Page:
April 25, 2016 - During WWII more than 1,640,000 military personnel deployed from Fort Mason, then the headquarters for the San Francisco Port of Embarkation. Seventy years later Fort Mason, located in the Marina District, is the hub of a lively arts and culture center that draws more than 1.4 million visitors to thousands of performances, events and exhibitions: Fort Mason Center.
In 2012 Fort Mason Center embarked on a plan developed by Team West 8 to revitalize the Center and help transform it into a leading arts and culture destination and enhance the campus’ public spaces.
The latest chapter in the area’s “swords to plowshares” evolution includes a name change, the addition of a new arts emporium and the opening of a new gallery space.
Here are more than a dozen things to experience at Fort Mason Center now:
Fort Mason Center for Arts & Culture (2 Marina Blvd., Landmark Building A, Main Office)
First of all, let’s explain a recent name change and define what actually falls under the Fort Mason Center umbrella. “For Arts & Culture” was recently added to the name for Fort Mason Center, signaling to the public a reaffirmation of the Center’s mission from its inception in 1977 when they partnered with the Golden Gate National Recreation Area (GGNRA) to create a cultural, educational and recreational complex. Most of the tenants are located in four main buildings. The 13-acre campus also provides 15 venue options offering 150,000 square feet of meeting space as well as two theaters.
Gallery 308 (2 Marina Blvd., Landmark Building A)
Formerly maritime trade and repair shops at Fort Mason, this new 4,000-square-foot gallery which opened in November 2015 still pays homage to its industrial origins. Restored by Jensen Architects, the designers of SFMOMA’s acclaimed rooftop garden, the light-filled space features views of San Francisco Bay.
Greens Restaurant (2 Marina Blvd., Landmark Building A)
Walk into Greens with its long communal tables, sunlit interior and low-key vibe (which may owe something to its owners, the San Francisco Zen Center), and you might be surprised that this vegetarian restaurant has garnered multiple honors since opening in 1979. A Michelin Guide recommendation, top 100 Bay Area restaurant according to the San Francisco Chronicle and one of Zagat’s best restaurants in America, Greens has been in the forefront of the American food revolution. Much of this is due to the acclaimed chef and author Annie Somerville who is a pioneer in working directly with local, organic farmers include the Zen Center’s Green Gulch Farm in Marin County. On a tight schedule? Check out Greens to Go offering pastries, espresso drinks, chili, soup of the day and sandwiches. www.greensrestaurant.com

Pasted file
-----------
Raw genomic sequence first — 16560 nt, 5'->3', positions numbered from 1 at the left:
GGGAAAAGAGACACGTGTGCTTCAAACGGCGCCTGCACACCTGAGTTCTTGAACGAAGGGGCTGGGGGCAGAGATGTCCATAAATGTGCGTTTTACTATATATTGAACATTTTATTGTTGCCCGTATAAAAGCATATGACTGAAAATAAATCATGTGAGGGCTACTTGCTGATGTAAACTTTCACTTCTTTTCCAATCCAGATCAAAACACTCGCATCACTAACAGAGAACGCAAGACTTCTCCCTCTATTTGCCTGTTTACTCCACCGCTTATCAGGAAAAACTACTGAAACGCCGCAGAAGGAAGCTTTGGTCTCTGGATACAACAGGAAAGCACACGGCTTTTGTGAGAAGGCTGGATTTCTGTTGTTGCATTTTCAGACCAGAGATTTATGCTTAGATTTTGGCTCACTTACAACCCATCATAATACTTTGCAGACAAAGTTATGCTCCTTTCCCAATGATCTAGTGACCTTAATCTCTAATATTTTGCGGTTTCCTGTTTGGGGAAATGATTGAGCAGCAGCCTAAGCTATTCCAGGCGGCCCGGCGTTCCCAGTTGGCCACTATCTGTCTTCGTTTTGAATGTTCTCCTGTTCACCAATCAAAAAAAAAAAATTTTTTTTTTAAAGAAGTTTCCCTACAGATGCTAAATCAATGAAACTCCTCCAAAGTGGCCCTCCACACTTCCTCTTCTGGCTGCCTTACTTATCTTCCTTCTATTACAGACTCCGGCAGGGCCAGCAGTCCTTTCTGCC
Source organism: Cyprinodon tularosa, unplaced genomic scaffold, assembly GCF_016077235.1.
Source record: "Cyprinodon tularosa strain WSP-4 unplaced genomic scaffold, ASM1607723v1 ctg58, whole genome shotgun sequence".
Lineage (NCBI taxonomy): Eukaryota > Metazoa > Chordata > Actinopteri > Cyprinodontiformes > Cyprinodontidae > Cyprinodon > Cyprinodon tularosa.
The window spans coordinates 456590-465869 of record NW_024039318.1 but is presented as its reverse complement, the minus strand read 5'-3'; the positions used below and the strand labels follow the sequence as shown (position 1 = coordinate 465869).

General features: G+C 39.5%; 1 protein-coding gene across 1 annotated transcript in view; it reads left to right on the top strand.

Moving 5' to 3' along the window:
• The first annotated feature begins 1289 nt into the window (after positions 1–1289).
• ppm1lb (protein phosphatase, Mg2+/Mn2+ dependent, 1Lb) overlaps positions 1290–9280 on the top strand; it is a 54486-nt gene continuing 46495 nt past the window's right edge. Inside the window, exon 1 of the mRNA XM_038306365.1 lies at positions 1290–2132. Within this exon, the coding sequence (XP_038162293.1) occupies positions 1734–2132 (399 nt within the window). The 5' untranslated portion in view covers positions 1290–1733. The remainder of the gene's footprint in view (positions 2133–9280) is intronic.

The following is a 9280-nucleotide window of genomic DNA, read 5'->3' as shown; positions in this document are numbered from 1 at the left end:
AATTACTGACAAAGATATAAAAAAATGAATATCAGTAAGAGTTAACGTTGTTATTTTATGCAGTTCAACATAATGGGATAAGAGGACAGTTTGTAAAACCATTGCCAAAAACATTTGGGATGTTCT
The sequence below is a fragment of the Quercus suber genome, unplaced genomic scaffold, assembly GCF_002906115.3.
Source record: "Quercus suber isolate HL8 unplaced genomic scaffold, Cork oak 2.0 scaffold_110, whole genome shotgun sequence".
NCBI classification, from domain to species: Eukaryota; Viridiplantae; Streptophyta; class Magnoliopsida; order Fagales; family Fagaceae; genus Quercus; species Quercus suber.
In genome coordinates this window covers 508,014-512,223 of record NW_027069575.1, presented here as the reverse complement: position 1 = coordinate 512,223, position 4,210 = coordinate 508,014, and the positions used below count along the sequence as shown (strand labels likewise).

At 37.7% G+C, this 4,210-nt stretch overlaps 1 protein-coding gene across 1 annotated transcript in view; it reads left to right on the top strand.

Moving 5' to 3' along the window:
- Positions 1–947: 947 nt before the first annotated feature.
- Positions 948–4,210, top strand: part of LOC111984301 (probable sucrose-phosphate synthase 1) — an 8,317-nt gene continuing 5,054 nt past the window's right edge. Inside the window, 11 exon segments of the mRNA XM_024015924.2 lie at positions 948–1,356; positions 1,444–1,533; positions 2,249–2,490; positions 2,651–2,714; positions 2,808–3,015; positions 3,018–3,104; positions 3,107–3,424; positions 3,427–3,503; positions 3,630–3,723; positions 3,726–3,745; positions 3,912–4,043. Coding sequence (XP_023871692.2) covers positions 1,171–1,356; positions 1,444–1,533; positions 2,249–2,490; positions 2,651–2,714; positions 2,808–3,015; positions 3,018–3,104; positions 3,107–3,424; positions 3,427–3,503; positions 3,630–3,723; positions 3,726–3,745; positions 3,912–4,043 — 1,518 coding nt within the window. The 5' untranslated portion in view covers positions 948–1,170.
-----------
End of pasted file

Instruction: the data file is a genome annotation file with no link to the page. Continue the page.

The Interval (2 Marina Blvd., Landmark Building A)
Located adjacent to Greens, The Interval is a bar, a café, a museum and the home of The Long Now Foundation, whose mission is to foster long-term thinking and responsibility for the next 10,000 years. Your I.Q. will likely rise a few notches when you enter this spacious cavern filled with books and mechanical wonders including a clock engineered to last 10,000 years. But who’s keeping track of the time? You’ll want to grab a stool, order something from the expansive cocktail menu and listen to the music of Brian Eno (one of the founding members of Long Now). Behind the bar, Eno’s ambient painting is a generative work of art that goes through millions of vibrant color compositions without repeating. This is also the home of Long Now’s acclaimed ticketed lecture series which happens everyTuesday at 7:30 p.m.
SFMOMA Artists Gallery (2 Marina Blvd., Landmark Building A)
As one would expect, this gallery offers a remarkable selection of contemporary art by Northern California artists for sale or rent. Eight exhibitions focusing on both new and established artists are presented each year and the works represented include paintings, drawings, prints, sculpture, photography and new media works.
BATS Improv (2 Marina Blvd., Building B, Third Floor, Bayfront Theater)